“Hey, I’m trying to warm the place up a little.” Pat called out. “Not all of Main Street!”
“I ain’t cold! Leave it be!” The gambler snared.
Thomas’ horse was tied to the rail in front of Pat’s place. The cowboy would have to cross the street when he came out, and the gambler had plans.
“Curby had a bad night at the table.” Pete was wiping down the bar. Thomas had replaced the .44 and finished his drink. “Watch out for him.” Pete offered.
Bill twirled the empty glass in his hands. “I could have handled him.” He said quietly. The sight of Thomas standing before him was not the same cow-milker Pete had come to know. He had always seemed an enigma in this silver-mining town. Pete had only seen him when he dropped by every morning on his way to work. Now in the biting cold of winter, he was even odder — in addition to the ragged duster he wore, Bill tied a scarf over his hat and under his chin. This caused the brim of his cowboy had to bend down over his ears. As he turned to leave, the room full of hangers-on could hear the clomping of his gum boots on the planked floor. Pete hadn’t seen Bill like this before, the cowboy showed not a ruffle of fear. He was much more steel-steady now — so unfazed by the gambler’s threats.
Thomas stepped from the Lawrence Saloon and walked across Frisco’s Main Street to his horse. Curby saw him coming and stepped out on Malloy’s porch hold his diringer. Bill didn’t see the gambler, untied his horse from the hitching rail, and prepared to mount.
“Where’s Pete now, cowboy? You’re a yellow bellied coward, hiding behind someone else’s gun!!”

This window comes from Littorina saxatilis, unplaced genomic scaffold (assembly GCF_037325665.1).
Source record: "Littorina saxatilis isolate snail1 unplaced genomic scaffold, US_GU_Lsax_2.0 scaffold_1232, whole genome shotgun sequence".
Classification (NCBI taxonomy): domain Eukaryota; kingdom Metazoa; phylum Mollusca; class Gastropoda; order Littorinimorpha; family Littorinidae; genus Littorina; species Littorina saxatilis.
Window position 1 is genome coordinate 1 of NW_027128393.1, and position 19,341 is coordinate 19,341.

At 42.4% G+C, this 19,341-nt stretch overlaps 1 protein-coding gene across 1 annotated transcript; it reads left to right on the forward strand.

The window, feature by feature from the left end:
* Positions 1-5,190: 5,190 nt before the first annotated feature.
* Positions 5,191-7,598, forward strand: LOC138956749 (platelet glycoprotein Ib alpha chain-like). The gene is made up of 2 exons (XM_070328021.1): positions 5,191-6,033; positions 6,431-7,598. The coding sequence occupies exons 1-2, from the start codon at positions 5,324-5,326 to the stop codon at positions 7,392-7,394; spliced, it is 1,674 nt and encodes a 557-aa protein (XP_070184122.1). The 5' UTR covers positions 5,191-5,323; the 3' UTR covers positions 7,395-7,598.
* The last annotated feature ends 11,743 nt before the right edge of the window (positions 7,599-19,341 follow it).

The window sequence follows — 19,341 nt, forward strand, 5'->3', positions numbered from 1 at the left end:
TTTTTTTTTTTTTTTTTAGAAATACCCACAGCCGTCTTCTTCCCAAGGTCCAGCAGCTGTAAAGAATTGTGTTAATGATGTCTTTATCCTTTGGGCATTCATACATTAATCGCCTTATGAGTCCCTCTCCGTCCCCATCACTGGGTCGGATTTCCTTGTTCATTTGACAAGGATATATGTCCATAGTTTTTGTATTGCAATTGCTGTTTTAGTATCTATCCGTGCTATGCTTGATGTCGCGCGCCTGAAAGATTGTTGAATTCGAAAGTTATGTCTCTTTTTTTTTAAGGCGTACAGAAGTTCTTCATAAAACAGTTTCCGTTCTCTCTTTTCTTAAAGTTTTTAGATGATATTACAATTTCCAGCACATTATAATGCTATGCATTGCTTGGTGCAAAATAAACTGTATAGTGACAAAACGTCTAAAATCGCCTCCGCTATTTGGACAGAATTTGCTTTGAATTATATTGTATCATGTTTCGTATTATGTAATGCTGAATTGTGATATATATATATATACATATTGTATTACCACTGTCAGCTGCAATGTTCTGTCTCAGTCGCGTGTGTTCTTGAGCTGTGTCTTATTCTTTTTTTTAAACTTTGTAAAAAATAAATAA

Thomas left his horse standing, backed a few steps to the street, and opened his duster to reveal the .44 in a holster at his belt. Curby gazed at the figure, poised like a gunfighter with feet spread apart. The cold morning wind blew across the gambler’s wet forehead.
“It’s yer move, Curby.” Bill said softly.
A small crowd had gathered up Main Street. Pete had come out and was standing on the porch with his shotgun at his shoulder. He cocked both barrels.
Bill didn’t move when he heard the door open at Pete’s saloon.
“Put the gun down Pete, I’ll handle this.” Bill didn’t move. Pete looked at Curby holding his gun, and Bill poised in the street, then he slowly backed into his bar, watching through the doorway with his cocked shotgun by his side, and finger above the trigger.
Curby paused for a moment, then turned and swung Pat’s doors wide inward. As the doors swung back he turned, and fired a single barrel at Thomas, wounding him in the right shoulder.
Thomas drew with his left hand, and as the doors swung inward, fired two shots striking Curby in the nose and above the right eye. The doors came to rest, Curby’s head pitched backward, then his body fell forward through the doors and sprawled across the porch.
Pete ejected the shells from his 12-guage as Thomas mounted his horse and rode up the quiet Main Street toward home.
So, Christmas, 1880, began in Frisco, Utah.